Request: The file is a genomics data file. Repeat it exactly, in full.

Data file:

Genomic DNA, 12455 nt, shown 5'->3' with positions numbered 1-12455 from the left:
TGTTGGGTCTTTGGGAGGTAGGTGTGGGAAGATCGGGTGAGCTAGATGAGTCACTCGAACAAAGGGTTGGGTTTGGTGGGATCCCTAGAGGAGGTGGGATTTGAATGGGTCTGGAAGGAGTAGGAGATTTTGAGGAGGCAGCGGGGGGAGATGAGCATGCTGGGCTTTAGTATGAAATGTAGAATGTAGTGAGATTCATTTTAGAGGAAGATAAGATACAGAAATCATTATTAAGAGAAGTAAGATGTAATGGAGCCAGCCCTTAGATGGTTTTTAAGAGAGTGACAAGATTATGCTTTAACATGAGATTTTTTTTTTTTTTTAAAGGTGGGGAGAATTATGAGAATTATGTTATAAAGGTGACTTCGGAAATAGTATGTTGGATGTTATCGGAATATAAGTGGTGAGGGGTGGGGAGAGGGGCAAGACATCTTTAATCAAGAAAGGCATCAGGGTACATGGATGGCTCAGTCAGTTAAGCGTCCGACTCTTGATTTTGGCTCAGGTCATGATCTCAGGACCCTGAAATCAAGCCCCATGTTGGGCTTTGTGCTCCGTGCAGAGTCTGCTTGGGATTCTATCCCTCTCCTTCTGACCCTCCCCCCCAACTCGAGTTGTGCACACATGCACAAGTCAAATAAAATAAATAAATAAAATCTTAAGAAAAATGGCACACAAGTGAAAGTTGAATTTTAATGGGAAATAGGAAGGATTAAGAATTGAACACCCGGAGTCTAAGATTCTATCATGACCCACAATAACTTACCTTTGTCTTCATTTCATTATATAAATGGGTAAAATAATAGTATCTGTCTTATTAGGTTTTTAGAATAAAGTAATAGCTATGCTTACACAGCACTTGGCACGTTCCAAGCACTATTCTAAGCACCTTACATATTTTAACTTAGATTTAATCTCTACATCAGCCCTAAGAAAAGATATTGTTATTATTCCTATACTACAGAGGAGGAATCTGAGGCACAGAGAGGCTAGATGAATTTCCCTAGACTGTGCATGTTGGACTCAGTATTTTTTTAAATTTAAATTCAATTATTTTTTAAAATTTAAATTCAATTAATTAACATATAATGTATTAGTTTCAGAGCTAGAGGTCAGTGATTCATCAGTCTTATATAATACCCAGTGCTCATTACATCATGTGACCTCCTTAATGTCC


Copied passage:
Genomic DNA, 12455 nt, shown 5'->3' with positions numbered 1-12455 from the left:
TGTTGGGTCTTTGGGAGGTAGGTGTGGGAAGATCGGGTGAGCTAGATGAGTCACTCGAACAAAGGGTTGGGTTTGGTGGGATCCCTAGAGGAGGTGGGATTTGAATGGGTCTGGAAGGAGTAGGAGATTTTGAGGAGGCAGCGGGGGGAGATGAGCATGCTGGGCTTTAGTATGAAATGTAGAATGTAGTGAGATTCATTTTAGAGGAAGATAAGATACAGAAATCATTATTAAGAGAAGTAAGATGTAATGGAGCCAGCCCTTAGATGGTTTTTAAGAGAGTGACAAGATTATGCTTTAACATGAGATTTTTTTTTTTTTTTAAAGGTGGGGAGAATTATGAGAATTATGTTATAAAGGTGACTTCGGAAATAGTATGTTGGATGTTATCGGAATATAAGTGGTGAGGGGTGGGGAGAGGGGCAAGACATCTTTAATCAAGAAAGGCATCAGGGTACATGGATGGCTCAGTCAGTTAAGCGTCCGACTCTTGATTTTGGCTCAGGTCATGATCTCAGGACCCTGAAATCAAGCCCCATGTTGGGCTTTGTGCTCCGTGCAGAGTCTGCTTGGGATTCTATCCCTCTCCTTCTGACCCTCCCCCCCAACTCGAGTTGTGCACACATGCACAAGTCAAATAAAATAAATAAATAAAATCTTAAGAAAAATGGCACACAAGTGAAAGTTGAATTTTAATGGGAAATAGGAAGGATTAAGAATTGAACACCCGGAGTCTAAGATTCTATCATGACCCACAATAACTTACCTTTGTCTTCATTTCATTATATAAATGGGTAAAATAATAGTATCTGTCTTATTAGGTTTTTAGAATAAAGTAATAGCTATGCTTACACAGCACTTGGCACGTTCCAAGCACTATTCTAAGCACCTTACATATTTTAACTTAGATTTAATCTCTACATCAGCCCTAAGAAAAGATATTGTTATTATTCCTATACTACAGAGGAGGAATCTGAGGCACAGAGAGGCTAGATGAATTTCCCTAGACTGTGCATGTTGGACTCAGTATTTTTTTAAATTTAAATTCAATTATTTTTTAAAATTTAAATTCAATTAATTAACATATAATGTATTAGTTTCAGAGCTAGAGGTCAGTGATTCATCAGTCTTATATAATACCCAGTGCTCATTACATCATGTGACCTCCTTAATGTCC